HAVANA - Bells tolled in celebration and teachers halted lessons midday as President Raul Castro told his country Wednesday that Cuba was restoring relations with the United States after more than a half-century of hostility.

Wearing his military uniform with its five-star insignia, the 83-year-old leader said the two countries would work to resolve their differences "without renouncing a single one of our principles."

Havana residents gathered around television sets in homes, schools, and businesses to hear the historic national broadcast, which coincided with a statement by President Obama in Washington. Uniformed schoolchildren burst into applause at the news.

At the University of San Geronimo in the capital's historic center, the announcement drew ringing from the bell tower. Throughout the capital, there was a sense of euphoria as word spread.

"For the Cuban people, I think this is like a shot of oxygen, a wish come true, because with this, we have overcome our differences," said Carlos Gonzalez, 32, an IT specialist. "It is an advance that will open the road to a better future for the two countries."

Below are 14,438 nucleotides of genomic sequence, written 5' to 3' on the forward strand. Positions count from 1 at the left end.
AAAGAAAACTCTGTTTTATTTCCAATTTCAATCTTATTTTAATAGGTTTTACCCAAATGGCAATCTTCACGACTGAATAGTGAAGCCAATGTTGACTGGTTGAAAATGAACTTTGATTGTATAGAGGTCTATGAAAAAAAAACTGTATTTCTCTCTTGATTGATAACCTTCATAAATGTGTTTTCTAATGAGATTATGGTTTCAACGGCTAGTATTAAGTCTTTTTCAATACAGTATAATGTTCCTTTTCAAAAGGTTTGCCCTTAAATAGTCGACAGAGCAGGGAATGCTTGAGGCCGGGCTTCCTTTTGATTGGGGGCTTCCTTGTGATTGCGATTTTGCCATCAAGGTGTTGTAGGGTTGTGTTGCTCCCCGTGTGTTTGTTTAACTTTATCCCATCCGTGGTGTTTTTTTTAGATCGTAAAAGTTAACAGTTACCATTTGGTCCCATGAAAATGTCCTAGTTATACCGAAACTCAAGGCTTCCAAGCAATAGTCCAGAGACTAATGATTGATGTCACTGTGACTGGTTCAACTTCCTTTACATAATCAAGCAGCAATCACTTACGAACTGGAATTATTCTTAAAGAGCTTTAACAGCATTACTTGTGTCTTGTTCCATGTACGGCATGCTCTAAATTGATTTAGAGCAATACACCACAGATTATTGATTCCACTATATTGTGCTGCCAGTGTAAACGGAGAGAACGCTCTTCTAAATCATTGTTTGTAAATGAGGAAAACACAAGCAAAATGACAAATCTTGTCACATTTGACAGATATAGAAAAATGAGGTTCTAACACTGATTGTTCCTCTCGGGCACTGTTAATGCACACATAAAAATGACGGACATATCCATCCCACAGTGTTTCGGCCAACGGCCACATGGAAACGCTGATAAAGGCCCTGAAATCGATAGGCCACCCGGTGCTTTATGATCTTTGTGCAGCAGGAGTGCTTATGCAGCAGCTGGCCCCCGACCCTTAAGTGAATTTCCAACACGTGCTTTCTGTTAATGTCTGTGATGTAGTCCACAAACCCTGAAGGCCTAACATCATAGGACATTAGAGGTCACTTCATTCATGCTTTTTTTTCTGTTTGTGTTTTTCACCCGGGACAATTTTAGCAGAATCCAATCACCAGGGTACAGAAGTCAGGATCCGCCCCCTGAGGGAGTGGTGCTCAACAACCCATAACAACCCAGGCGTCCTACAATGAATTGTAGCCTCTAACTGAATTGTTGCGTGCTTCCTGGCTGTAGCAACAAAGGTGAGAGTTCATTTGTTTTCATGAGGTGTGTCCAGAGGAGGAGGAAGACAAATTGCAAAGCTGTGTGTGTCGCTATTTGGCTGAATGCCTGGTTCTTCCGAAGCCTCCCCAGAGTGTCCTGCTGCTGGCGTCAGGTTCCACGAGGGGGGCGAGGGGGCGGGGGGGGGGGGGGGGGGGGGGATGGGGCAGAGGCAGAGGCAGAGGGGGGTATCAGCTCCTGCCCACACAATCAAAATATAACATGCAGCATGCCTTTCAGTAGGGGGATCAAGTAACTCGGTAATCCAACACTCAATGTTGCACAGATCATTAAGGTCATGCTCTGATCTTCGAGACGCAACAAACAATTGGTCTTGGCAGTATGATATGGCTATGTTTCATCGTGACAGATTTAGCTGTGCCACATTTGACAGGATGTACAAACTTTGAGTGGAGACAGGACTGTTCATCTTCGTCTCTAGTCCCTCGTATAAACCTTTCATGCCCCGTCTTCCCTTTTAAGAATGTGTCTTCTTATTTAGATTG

Guillermo Delgado, 72, a retiree, welcomed the announcement as "a victory for Cuba because it was achieved without conceding basic principles."

Yoani Sanchez, a renowned Cuban blogger critical of the government, said the development came with a price. Castro, she wrote, had made a "bargaining chip" of Alan Gross, the U.S. aid worker who was released from prison Wednesday while the United States freed three Cubans held as spies.

"In this way, the Castro regime has managed to get its way," she wrote in a blog post. "It has managed to exchange a peaceful man, embarked on the humanitarian adventure of providing Internet connectivity to a group of Cubans, for intelligence agents that caused significant damage and sorrow with their actions."

Obama had already loosened some travel, trade, and financial restrictions that have boosted remittances to an estimated $2 billion annually, while Castro has ushered in some significant free-market reforms, opening the door to private businesses. The result has been more opportunities for some, and more goods available for those who can pay.

While the measures announced Wednesday don't include a lifting of the trade embargo, Cubans hope they will see more tourists and more hard cash.

Others said they would wait and see.

"It's not enough," said Pedro Duran, 28, "since it doesn't lift the blockade. We'll see if it's true, if it's not like everything here: one step forward and three steps back."

But Diego Moreno, 58, said the news was more than he had expected: "Finally, the reason and sensibility of both countries has triumphed."